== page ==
« The capture of non-human primates in the wild unquestionably causes immense suffering for these animals. The way in which they are treated and manipulated, as can be seen in the videos, is brutal and barbaric, and constitutes a clear violation of the international guidelines on animal welfare. Such cruelty – beating and killing alpha males, taking infants away from their mothers, dragging the monkeys by their non-prehensile tails in a way which can cause serious injury to the spinal cord, pinning their front limbs behind their back so violently that they may dislocate or fracture – must not be tolerated. No more trapping wild monkeys. I urge other animal welfare specialists to resolutely oppose the Indonesian authorities and international organisations. »
Nedim C. Buyukmihci, Doctor of Veterinary Medicine at the University of California

We are taking action!

We and Action for Primates are asking the Indonesian government to discontinue the capture and transportation of wild monkeys destined for research and toxicology testing, as well as farms used to export their offspring. We need your help to strengthen this request. We have set out a sample letter that you can adapt and send to the Indonesian embassy to urge their government to stop the capture and exportation of wild monkeys to laboratories.

Letter to be addressed to: Indonesian Embassy in France, 47-49 rue Cortambert, 75116 Paris, France or by email to konsuler.paris@kemlu.go.id.

Sign the petition (in English) for the attention of the Indonesian Minister for the Environment

Sign the petition

References

  1. International Primatological Society (IPS) (International Guidelines for the Acquisition, Care and Breeding of Non-Human Primates: Methods of Capture): “The capture of primates from the wild is challenging and potentially dangerous for the animals. Inexperienced handling can lead to significant morbidity and mortality for the animals. Methods used to capture and handle primates, which vary widely between species and countries, should always be humane and cause minimal stress. Institutions should ensure that anyone trapping primates is adequately trained and competent in humane methods of capture.” “Capture methods should not render animals, or their troop members, unduly susceptible to injury or death.” (http://www.internationalprimatologicalsociety.org/policy-statements-and-guidelines/)
  2. Recognising the challenge of the welfare and health of animals as well as the ethical issues resulting from the capture of non-human primates in the wild, the EU has decided to put an end to its participation in the capture of wild monkeys for scientific or breeding purposes. From 2022, the EU will only authorise the use of non-human primates in research if they come from animals bred in captivity (F2/F2+ generation) and from self-sufficient colonies. (Article 10) (Directive : https://eur-lex.europa.eu/eli/dir/2010/63/oj)
  3. In 2020, an assessment of long-tailed macaques carried out by the International Union for Conservation of Nature (IUCN) Red List of Threatened Species, the most comprehensive inventory of the conservation status of biological species at international level, re-evaluated their status, henceforth classing them as ‘Vulnerable’. We have seen a decline in their population, which reflects the growing worries regarding the conservation status of the species. Eudey, A., Kumar, A., Singh, M. and Boonratana, R., 2021, Macaca fascicularis (modified version of the 2020 assessment). The 2021 IUCN Red List of Endangered Species: e.T12551A204494260 https://dx.doi.org/10.2305/IUC...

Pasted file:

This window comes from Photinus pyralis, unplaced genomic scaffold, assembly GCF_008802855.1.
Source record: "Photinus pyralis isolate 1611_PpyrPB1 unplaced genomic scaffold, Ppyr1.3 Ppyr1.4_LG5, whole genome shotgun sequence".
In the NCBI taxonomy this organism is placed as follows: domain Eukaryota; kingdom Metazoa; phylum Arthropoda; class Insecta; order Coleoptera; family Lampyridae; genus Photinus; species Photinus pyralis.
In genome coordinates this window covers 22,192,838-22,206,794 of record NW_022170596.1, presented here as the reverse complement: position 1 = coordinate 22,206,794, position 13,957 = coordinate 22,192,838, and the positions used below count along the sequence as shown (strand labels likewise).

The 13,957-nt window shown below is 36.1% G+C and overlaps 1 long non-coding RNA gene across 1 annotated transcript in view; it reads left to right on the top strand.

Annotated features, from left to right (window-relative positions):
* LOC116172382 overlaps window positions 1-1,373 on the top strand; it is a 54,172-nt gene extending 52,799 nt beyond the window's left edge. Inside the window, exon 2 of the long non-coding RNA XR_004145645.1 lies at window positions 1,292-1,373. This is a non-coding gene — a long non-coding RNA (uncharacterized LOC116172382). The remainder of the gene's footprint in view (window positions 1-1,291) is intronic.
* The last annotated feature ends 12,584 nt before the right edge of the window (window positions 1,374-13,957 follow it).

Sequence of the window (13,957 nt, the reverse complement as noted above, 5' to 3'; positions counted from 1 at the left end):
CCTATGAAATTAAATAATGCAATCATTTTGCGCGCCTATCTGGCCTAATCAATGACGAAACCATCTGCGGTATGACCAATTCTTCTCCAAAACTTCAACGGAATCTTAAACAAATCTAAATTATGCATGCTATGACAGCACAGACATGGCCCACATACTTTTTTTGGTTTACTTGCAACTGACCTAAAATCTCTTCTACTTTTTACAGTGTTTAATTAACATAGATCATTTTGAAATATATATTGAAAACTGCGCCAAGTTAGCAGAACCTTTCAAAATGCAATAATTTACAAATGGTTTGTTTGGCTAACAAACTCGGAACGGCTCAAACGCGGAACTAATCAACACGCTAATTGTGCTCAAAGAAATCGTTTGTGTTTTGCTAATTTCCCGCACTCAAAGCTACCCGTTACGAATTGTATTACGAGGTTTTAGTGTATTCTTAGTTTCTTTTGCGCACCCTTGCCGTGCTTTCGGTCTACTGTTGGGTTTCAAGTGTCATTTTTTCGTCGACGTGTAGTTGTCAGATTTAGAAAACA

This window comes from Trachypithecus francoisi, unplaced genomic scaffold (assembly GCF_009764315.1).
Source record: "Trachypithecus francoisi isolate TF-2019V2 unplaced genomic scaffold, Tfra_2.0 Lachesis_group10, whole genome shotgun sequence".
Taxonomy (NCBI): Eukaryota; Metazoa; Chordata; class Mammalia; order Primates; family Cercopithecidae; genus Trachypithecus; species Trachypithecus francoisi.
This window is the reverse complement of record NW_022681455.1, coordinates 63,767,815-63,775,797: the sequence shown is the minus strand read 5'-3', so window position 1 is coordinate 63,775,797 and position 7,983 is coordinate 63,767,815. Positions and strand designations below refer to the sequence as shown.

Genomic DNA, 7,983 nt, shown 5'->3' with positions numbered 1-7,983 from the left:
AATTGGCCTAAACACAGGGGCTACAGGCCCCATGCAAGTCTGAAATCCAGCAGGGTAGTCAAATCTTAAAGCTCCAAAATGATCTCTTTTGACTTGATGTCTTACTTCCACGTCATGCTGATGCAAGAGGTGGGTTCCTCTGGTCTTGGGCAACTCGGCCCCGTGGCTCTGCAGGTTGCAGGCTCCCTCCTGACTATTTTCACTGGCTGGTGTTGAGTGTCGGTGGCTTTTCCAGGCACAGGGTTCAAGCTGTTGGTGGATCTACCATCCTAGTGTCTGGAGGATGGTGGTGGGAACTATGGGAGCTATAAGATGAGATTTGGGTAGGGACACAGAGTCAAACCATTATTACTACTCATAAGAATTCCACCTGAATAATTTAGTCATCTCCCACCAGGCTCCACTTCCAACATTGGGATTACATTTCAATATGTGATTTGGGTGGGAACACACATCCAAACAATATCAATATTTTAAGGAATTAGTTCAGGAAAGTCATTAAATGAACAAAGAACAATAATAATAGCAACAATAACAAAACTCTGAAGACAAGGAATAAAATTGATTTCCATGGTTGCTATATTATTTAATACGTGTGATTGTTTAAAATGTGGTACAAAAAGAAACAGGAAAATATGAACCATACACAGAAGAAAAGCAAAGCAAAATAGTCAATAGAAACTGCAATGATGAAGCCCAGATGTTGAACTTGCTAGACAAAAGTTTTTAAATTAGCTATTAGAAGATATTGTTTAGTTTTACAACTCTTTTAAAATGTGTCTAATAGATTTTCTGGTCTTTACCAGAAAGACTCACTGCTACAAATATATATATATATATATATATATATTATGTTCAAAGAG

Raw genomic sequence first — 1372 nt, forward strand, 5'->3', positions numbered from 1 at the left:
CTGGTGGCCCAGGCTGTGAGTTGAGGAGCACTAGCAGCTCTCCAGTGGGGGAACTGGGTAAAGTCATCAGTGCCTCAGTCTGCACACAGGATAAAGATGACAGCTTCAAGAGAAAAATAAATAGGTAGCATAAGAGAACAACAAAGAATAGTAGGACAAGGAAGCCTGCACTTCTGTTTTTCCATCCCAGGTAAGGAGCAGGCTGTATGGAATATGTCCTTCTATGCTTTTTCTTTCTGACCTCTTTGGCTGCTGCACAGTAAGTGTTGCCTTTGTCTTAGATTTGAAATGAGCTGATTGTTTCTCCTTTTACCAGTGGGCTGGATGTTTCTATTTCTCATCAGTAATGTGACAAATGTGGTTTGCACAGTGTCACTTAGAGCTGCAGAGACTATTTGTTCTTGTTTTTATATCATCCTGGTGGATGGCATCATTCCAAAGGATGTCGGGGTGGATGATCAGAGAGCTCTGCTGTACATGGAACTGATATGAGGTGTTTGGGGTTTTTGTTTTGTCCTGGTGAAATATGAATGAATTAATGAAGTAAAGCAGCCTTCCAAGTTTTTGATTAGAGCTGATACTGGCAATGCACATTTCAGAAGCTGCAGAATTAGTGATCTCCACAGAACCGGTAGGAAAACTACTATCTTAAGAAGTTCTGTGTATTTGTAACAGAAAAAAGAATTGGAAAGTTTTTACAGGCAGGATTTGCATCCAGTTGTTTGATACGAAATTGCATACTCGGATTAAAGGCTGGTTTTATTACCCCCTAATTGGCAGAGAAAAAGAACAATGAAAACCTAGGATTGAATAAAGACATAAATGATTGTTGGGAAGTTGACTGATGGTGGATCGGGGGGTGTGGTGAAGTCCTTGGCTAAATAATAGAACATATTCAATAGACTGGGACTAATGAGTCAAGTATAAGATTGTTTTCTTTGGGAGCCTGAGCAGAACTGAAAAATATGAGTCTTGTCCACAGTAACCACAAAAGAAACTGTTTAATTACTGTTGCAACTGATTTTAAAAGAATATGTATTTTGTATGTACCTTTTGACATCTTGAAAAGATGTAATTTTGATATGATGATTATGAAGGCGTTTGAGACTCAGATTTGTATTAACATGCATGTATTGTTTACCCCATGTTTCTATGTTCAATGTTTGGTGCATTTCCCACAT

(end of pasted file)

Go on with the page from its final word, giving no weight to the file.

4. Data submitted to the Convention on International Trade in Endangered Species of Wild Fauna and Flora (CITES): https://trade.cites.org/en/cit...

Translated from the French by Joely Justice

Julia Mothé
Hr blog

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Comments 17

I accept that publication of my comments is subject to the code of conduct.

Yvabra | Sunday 06 February 2022

Honteux encore une fois, laissez ces pauvres bêtes tranquilles, il y a d'autres moyens pour l'expérimentation !!

Francesca | Saturday 05 February 2022

J'ai signé la pétition et envoyé le courriel à l'adresse mentionnée.
Tout ceci explique le niveau d'évolution que nous atteignons aujourd'hui, c'est à dire, un niveau extrêmement bas, malgré notre technologie avancée. Il y a encore sur cette terre, des êtres très bas et mal intentionnés, à se demander si un jour, on avancera dans le bon sens!
Merci pour les risques que vous prenez pour dénoncer ces horreurs!

pouguy | Friday 04 February 2022

Entièrement d'accord. Ces singes doivent rester vivre chez eux en foret indonésienne et pas ailleurs comme là où ils sont maltraités, car l'expérimentation animale est pour moi de la maltraitance.

Karine | Thursday 03 February 2022

Des images insoutenables. Humains bourreaux dans leur majorité, sinon nous n'en serions pas encore à ce stade de la barbarie.